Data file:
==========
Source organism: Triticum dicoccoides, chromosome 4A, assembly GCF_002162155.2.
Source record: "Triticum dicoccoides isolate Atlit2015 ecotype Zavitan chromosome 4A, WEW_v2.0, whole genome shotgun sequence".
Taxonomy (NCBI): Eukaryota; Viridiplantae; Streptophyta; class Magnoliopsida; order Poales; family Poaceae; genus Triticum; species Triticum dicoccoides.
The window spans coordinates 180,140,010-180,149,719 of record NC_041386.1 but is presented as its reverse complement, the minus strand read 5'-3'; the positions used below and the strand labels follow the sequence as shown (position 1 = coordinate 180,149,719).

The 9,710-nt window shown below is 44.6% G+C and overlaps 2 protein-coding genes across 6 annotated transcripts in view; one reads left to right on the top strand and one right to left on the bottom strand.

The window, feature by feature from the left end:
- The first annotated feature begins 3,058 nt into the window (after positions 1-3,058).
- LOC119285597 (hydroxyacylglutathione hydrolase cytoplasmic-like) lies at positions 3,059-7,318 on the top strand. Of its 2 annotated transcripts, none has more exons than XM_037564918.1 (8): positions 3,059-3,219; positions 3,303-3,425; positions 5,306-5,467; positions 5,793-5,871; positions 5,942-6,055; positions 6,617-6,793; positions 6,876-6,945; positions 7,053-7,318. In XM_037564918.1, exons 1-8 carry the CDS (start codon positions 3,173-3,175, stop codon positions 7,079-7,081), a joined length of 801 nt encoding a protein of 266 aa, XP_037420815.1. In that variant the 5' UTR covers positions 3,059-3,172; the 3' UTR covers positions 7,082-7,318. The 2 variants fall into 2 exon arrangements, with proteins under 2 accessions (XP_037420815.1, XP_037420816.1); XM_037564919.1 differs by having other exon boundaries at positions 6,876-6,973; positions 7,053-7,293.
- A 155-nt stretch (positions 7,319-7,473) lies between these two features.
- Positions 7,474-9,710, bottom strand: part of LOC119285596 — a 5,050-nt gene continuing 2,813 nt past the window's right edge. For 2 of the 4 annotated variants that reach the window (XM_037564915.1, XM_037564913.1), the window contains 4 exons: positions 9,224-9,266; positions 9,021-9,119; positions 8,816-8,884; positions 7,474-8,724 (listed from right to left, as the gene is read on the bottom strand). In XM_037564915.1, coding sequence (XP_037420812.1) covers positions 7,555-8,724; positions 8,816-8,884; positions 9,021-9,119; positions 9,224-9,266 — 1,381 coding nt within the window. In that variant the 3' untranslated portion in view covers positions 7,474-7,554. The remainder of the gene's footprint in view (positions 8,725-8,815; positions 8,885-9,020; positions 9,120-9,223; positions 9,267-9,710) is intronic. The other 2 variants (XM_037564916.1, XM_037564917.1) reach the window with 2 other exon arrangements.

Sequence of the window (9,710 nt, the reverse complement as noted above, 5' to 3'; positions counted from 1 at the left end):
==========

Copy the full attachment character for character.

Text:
Source organism: Triticum dicoccoides, chromosome 4A, assembly GCF_002162155.2.
Source record: "Triticum dicoccoides isolate Atlit2015 ecotype Zavitan chromosome 4A, WEW_v2.0, whole genome shotgun sequence".
Taxonomy (NCBI): Eukaryota; Viridiplantae; Streptophyta; class Magnoliopsida; order Poales; family Poaceae; genus Triticum; species Triticum dicoccoides.
The window spans coordinates 180,140,010-180,149,719 of record NC_041386.1 but is presented as its reverse complement, the minus strand read 5'-3'; the positions used below and the strand labels follow the sequence as shown (position 1 = coordinate 180,149,719).

The 9,710-nt window shown below is 44.6% G+C and overlaps 2 protein-coding genes across 6 annotated transcripts in view; one reads left to right on the top strand and one right to left on the bottom strand.

The window, feature by feature from the left end:
- The first annotated feature begins 3,058 nt into the window (after positions 1-3,058).
- LOC119285597 (hydroxyacylglutathione hydrolase cytoplasmic-like) lies at positions 3,059-7,318 on the top strand. Of its 2 annotated transcripts, none has more exons than XM_037564918.1 (8): positions 3,059-3,219; positions 3,303-3,425; positions 5,306-5,467; positions 5,793-5,871; positions 5,942-6,055; positions 6,617-6,793; positions 6,876-6,945; positions 7,053-7,318. In XM_037564918.1, exons 1-8 carry the CDS (start codon positions 3,173-3,175, stop codon positions 7,079-7,081), a joined length of 801 nt encoding a protein of 266 aa, XP_037420815.1. In that variant the 5' UTR covers positions 3,059-3,172; the 3' UTR covers positions 7,082-7,318. The 2 variants fall into 2 exon arrangements, with proteins under 2 accessions (XP_037420815.1, XP_037420816.1); XM_037564919.1 differs by having other exon boundaries at positions 6,876-6,973; positions 7,053-7,293.
- A 155-nt stretch (positions 7,319-7,473) lies between these two features.
- Positions 7,474-9,710, bottom strand: part of LOC119285596 — a 5,050-nt gene continuing 2,813 nt past the window's right edge. For 2 of the 4 annotated variants that reach the window (XM_037564915.1, XM_037564913.1), the window contains 4 exons: positions 9,224-9,266; positions 9,021-9,119; positions 8,816-8,884; positions 7,474-8,724 (listed from right to left, as the gene is read on the bottom strand). In XM_037564915.1, coding sequence (XP_037420812.1) covers positions 7,555-8,724; positions 8,816-8,884; positions 9,021-9,119; positions 9,224-9,266 — 1,381 coding nt within the window. In that variant the 3' untranslated portion in view covers positions 7,474-7,554. The remainder of the gene's footprint in view (positions 8,725-8,815; positions 8,885-9,020; positions 9,120-9,223; positions 9,267-9,710) is intronic. The other 2 variants (XM_037564916.1, XM_037564917.1) reach the window with 2 other exon arrangements.

Sequence of the window (9,710 nt, the reverse complement as noted above, 5' to 3'; positions counted from 1 at the left end):